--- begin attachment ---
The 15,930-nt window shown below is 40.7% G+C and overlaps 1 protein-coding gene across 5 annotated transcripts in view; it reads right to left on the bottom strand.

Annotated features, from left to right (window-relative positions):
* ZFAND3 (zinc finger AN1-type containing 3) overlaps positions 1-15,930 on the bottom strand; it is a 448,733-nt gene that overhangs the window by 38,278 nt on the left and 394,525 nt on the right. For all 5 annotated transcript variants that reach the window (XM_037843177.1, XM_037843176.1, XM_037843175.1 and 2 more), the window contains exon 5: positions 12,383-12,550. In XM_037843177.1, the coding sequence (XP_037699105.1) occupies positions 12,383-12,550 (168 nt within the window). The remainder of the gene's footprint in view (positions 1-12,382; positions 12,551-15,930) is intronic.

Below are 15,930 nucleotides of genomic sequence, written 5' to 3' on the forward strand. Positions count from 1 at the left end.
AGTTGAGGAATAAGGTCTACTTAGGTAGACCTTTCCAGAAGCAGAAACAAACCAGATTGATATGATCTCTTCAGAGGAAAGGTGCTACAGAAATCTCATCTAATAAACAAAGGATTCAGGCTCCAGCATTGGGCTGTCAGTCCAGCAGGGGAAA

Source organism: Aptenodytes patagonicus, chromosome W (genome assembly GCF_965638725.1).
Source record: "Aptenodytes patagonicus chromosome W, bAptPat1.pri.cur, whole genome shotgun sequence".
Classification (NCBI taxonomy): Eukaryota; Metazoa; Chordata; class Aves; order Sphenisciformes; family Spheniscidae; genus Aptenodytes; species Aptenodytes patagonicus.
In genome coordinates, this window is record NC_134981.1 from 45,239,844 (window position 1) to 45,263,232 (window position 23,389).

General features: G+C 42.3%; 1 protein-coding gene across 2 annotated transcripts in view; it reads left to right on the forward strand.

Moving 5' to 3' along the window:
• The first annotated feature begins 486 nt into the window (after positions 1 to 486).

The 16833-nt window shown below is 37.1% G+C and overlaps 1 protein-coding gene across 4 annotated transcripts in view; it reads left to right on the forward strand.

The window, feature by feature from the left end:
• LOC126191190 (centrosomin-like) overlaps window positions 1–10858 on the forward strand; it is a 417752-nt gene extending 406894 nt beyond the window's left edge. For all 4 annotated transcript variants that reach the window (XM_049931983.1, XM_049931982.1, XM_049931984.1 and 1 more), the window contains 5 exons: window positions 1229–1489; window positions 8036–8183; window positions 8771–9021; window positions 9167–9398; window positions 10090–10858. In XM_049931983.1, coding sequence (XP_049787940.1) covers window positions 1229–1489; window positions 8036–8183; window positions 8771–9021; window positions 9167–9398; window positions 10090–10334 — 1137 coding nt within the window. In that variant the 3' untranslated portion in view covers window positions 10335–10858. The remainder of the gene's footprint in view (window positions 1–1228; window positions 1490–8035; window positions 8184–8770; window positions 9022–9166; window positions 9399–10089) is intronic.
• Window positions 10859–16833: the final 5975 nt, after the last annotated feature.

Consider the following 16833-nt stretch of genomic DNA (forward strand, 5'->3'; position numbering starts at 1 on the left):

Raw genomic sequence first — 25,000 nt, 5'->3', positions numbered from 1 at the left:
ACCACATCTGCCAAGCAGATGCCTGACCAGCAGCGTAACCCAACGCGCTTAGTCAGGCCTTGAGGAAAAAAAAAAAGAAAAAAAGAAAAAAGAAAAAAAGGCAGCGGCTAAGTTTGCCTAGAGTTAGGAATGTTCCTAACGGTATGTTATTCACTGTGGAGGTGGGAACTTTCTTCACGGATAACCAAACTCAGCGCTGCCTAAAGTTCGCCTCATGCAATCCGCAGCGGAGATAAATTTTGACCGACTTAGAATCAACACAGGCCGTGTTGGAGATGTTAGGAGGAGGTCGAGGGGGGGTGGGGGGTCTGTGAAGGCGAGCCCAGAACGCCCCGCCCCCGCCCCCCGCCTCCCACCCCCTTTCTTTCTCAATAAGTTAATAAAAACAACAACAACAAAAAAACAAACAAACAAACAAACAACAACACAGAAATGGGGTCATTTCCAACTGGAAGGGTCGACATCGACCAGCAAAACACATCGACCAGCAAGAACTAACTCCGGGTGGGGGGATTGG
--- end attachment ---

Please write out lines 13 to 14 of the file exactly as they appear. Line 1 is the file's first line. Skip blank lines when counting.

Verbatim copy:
The 16833-nt window shown below is 37.1% G+C and overlaps 1 protein-coding gene across 4 annotated transcripts in view; it reads left to right on the forward strand.

The window, feature by feature from the left end: